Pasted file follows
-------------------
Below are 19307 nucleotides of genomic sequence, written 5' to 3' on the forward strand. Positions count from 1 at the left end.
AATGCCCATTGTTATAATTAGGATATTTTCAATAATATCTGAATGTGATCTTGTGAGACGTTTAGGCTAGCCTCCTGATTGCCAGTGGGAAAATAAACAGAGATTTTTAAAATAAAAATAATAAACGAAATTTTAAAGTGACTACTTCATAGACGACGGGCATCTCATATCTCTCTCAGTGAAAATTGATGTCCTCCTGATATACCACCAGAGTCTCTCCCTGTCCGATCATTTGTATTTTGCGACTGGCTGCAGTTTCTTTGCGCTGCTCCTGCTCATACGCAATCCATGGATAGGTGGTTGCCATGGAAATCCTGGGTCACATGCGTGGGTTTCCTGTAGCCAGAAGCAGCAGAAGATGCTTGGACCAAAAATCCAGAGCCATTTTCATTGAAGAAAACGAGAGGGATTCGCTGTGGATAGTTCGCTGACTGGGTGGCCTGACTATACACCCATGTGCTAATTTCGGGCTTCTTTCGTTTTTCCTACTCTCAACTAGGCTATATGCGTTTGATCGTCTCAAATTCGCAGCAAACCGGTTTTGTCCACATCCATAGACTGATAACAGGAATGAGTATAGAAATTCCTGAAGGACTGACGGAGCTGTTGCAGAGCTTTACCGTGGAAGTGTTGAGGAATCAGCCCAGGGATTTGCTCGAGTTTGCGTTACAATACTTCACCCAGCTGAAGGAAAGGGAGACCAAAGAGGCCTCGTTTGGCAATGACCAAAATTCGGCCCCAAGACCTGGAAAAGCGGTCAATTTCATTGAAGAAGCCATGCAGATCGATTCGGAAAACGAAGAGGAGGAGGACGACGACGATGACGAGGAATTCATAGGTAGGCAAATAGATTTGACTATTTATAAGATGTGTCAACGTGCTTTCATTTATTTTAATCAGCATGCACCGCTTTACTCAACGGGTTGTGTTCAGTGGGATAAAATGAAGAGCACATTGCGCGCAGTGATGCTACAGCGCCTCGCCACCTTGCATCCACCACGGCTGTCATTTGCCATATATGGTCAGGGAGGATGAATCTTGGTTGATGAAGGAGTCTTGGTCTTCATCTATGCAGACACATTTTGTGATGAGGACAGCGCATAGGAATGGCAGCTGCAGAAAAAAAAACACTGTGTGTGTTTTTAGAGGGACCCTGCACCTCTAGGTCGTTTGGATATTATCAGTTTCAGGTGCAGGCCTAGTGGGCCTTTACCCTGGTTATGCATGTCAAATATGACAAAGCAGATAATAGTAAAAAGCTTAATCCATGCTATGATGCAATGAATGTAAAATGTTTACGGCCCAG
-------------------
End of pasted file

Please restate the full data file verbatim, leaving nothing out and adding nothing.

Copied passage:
Below are 19307 nucleotides of genomic sequence, written 5' to 3' on the forward strand. Positions count from 1 at the left end.
AATGCCCATTGTTATAATTAGGATATTTTCAATAATATCTGAATGTGATCTTGTGAGACGTTTAGGCTAGCCTCCTGATTGCCAGTGGGAAAATAAACAGAGATTTTTAAAATAAAAATAATAAACGAAATTTTAAAGTGACTACTTCATAGACGACGGGCATCTCATATCTCTCTCAGTGAAAATTGATGTCCTCCTGATATACCACCAGAGTCTCTCCCTGTCCGATCATTTGTATTTTGCGACTGGCTGCAGTTTCTTTGCGCTGCTCCTGCTCATACGCAATCCATGGATAGGTGGTTGCCATGGAAATCCTGGGTCACATGCGTGGGTTTCCTGTAGCCAGAAGCAGCAGAAGATGCTTGGACCAAAAATCCAGAGCCATTTTCATTGAAGAAAACGAGAGGGATTCGCTGTGGATAGTTCGCTGACTGGGTGGCCTGACTATACACCCATGTGCTAATTTCGGGCTTCTTTCGTTTTTCCTACTCTCAACTAGGCTATATGCGTTTGATCGTCTCAAATTCGCAGCAAACCGGTTTTGTCCACATCCATAGACTGATAACAGGAATGAGTATAGAAATTCCTGAAGGACTGACGGAGCTGTTGCAGAGCTTTACCGTGGAAGTGTTGAGGAATCAGCCCAGGGATTTGCTCGAGTTTGCGTTACAATACTTCACCCAGCTGAAGGAAAGGGAGACCAAAGAGGCCTCGTTTGGCAATGACCAAAATTCGGCCCCAAGACCTGGAAAAGCGGTCAATTTCATTGAAGAAGCCATGCAGATCGATTCGGAAAACGAAGAGGAGGAGGACGACGACGATGACGAGGAATTCATAGGTAGGCAAATAGATTTGACTATTTATAAGATGTGTCAACGTGCTTTCATTTATTTTAATCAGCATGCACCGCTTTACTCAACGGGTTGTGTTCAGTGGGATAAAATGAAGAGCACATTGCGCGCAGTGATGCTACAGCGCCTCGCCACCTTGCATCCACCACGGCTGTCATTTGCCATATATGGTCAGGGAGGATGAATCTTGGTTGATGAAGGAGTCTTGGTCTTCATCTATGCAGACACATTTTGTGATGAGGACAGCGCATAGGAATGGCAGCTGCAGAAAAAAAAACACTGTGTGTGTTTTTAGAGGGACCCTGCACCTCTAGGTCGTTTGGATATTATCAGTTTCAGGTGCAGGCCTAGTGGGCCTTTACCCTGGTTATGCATGTCAAATATGACAAAGCAGATAATAGTAAAAAGCTTAATCCATGCTATGATGCAATGAATGTAAAATGTTTACGGCCCAG